PLANS/TECH/POLICY: WSJ finds a slight flaw in options awards

A while back there was a boring argument interesting exchange in THCB on whether the options awards to a certain health plan CEO were really part of compensation or costs to the company (and hence to its shareholders and customers). I suggested that option grants that were “in the money” certainly were. Of course if you really want to play the option and stock trading game really well, you’re better off if you are transported back in a time machine and you could then place bets on a game of which you already knew the result. OK, if you haven’t mastered time-travel, you could just be allowed to backdate the timing of your option grants (and hence the strike price) to the lowest closing price of the year. And the WSJ has a rather interesting article showing that apparently both the certain health plan CEO and the CEO of the largest Medicaid technology outsourcing company did just that. Nice work if you can get it. But of course none of this is costing us —the suckers paying premiums and the taxpayer paying the tab for Medicaid—any money, is it?

Below the jump are the graphs about UnitedHealth’s McGuire and ACS’ Rich:

The Journal’s analysis raises questions about one of the most
lucrative stock-option grants ever. On Oct. 13, 1999, William W.
McGuire, CEO of giant insurer UnitedHealth Group Inc., got an enormous
grant in three parts that — after adjustment for later stock splits —
came to 14.6 million options. So far, he has exercised about 5% of
them, for a profit of about $39 million. As of late February he had
13.87 million unexercised options left from the October 1999 tranche.
His profit on those, if he exercised them today, would be about $717
million more.The 1999 grant was dated the very day UnitedHealth
stock hit its low for the year. Grants to Dr. McGuire in 1997 and 2000
were also dated on the day with those years’ single lowest closing
price. A grant in 2001 came near the bottom of a sharp stock dip. In
all, the odds of such a favorable pattern occurring by chance would be
one in 200 million or greater. Odds such as those are "astronomical,"
said David Yermack, an associate professor of finance at New York
University, who reviewed the Journal’s methodology and has studied
options-timing issues. Options grants are made by directors,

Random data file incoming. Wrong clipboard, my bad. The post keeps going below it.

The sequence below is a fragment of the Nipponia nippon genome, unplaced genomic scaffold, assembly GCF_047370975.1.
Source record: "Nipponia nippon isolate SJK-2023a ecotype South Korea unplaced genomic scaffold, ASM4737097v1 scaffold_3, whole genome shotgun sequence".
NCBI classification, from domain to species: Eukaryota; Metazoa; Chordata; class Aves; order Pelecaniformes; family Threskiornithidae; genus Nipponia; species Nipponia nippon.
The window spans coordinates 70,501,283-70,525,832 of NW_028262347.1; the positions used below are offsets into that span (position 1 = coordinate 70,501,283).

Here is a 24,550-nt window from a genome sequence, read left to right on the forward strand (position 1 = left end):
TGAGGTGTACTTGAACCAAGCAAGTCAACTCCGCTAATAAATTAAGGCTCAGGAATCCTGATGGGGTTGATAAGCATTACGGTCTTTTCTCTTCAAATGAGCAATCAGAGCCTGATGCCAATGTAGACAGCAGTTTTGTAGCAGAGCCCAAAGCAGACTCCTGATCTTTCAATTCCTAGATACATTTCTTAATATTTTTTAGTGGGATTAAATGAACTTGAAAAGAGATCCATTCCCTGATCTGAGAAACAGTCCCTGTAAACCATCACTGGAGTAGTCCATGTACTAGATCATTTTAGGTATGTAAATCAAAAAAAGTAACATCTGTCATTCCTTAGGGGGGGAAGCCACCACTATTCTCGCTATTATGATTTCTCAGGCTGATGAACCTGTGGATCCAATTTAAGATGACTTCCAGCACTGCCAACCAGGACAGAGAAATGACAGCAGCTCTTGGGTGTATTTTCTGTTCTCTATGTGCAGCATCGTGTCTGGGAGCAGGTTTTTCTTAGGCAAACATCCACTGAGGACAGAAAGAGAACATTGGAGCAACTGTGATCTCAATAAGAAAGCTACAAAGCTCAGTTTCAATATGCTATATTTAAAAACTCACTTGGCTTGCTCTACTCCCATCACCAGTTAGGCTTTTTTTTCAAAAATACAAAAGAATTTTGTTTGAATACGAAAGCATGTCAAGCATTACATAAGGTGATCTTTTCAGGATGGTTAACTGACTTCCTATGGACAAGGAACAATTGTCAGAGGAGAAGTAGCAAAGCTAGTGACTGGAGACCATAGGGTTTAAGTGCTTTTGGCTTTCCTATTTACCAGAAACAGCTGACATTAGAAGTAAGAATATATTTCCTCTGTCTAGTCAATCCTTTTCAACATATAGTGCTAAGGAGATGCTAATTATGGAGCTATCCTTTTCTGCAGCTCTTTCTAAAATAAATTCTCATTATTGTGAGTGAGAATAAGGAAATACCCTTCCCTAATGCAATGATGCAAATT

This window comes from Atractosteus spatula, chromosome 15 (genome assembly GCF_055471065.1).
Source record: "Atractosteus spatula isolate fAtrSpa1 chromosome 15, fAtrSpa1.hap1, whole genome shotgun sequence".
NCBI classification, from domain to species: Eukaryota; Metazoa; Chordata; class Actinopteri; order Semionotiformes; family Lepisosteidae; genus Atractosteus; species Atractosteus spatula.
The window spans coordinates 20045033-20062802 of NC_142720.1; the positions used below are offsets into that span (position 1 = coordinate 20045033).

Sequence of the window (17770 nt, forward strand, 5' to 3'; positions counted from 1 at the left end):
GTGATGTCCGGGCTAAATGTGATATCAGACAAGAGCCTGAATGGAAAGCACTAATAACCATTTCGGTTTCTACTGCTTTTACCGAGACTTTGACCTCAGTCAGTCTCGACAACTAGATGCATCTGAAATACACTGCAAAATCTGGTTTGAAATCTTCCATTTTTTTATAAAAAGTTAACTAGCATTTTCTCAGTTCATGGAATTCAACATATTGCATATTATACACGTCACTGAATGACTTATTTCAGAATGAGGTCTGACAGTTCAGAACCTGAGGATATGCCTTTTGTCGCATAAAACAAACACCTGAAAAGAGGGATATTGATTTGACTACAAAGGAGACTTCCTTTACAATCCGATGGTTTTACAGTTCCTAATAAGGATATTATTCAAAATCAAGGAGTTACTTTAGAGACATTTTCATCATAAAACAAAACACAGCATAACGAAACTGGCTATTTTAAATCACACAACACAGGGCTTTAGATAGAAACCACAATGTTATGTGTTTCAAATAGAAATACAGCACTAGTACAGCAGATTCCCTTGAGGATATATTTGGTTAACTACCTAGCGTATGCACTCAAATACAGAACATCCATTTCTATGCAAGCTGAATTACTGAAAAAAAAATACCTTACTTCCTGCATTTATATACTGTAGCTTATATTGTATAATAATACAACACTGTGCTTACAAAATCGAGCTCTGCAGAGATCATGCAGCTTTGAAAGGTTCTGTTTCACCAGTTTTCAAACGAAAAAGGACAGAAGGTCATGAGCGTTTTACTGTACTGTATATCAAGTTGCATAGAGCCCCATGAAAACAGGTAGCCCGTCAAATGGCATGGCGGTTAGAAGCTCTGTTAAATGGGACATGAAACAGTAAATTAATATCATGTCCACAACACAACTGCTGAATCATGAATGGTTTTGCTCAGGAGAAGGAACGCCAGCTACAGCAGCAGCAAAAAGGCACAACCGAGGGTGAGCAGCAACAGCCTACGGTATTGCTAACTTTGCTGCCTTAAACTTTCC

with details often handled by a compensation committee. Many companies
make their grants at the same time each year, a policy that limits the
potential for date fudging. But no law requires this. Until last year,
UnitedHealth had a very unusual policy: It let Dr. McGuire choose the
day of his own option grants. According to his 1999 employment
agreement, he is supposed to choose dates by giving "oral notification"
to the chairman of the company’s compensation committee. The agreement
says the exercise price shall be the stock’s closing price on the date
the grants are issued.Arthur Meyers, an executive-compensation
attorney with Seyfarth Shaw LLP in Boston, said a contract such as that
sounded "like a thinly disguised attempt to pick the lowest grant price
possible." Mr. Meyers said such a pact could pose several legal issues,
possibly violating Internal Revenue Service and stock-exchange listing
rules that require directors to set a CEO’s compensation. "If he picks
the date of his grant, he has arguably set a portion of his pay. It’s
just not good corporate governance."UnitedHealth called the
process by which its grants were awarded "appropriate." It declined to
answer specific questions about grant dates but noted that on all but
two of them, grants were made to a broad group of employees. William
Spears, a member of UnitedHealth’s compensation committee, said the
October 1999 grant wasn’t backdated but was awarded concurrently with
the signing of Dr. McGuire’s employment contract. Mr. Spears said a
depressed stock price spurred directors to wrap up negotiations and get
options to management. The board revised terms of the employment
contract last year and will start making stock-option grants at a
regular time each year, Mr. Spears added.

And the lead about ACS’ rather approporiately named (now former) CEO Jeffrey Rich

On a summer day in 2002, shares of Affiliated
Computer Services Inc. sank to their lowest level in a year. Oddly,
that was good news for Chief Executive Jeffrey Rich.

His annual grant of stock options was dated that
day, entitling him to buy stock at that price for years. Had they been
dated a week later, when the stock was 27% higher, they’d have been far
less rewarding. It was the same through much of Mr. Rich’s tenure: In a
striking pattern, all six of his stock-option grants from 1995 to 2002
were dated just before a rise in the stock price, often at the bottom
of a steep drop.

Just lucky? A Wall Street Journal analysis suggests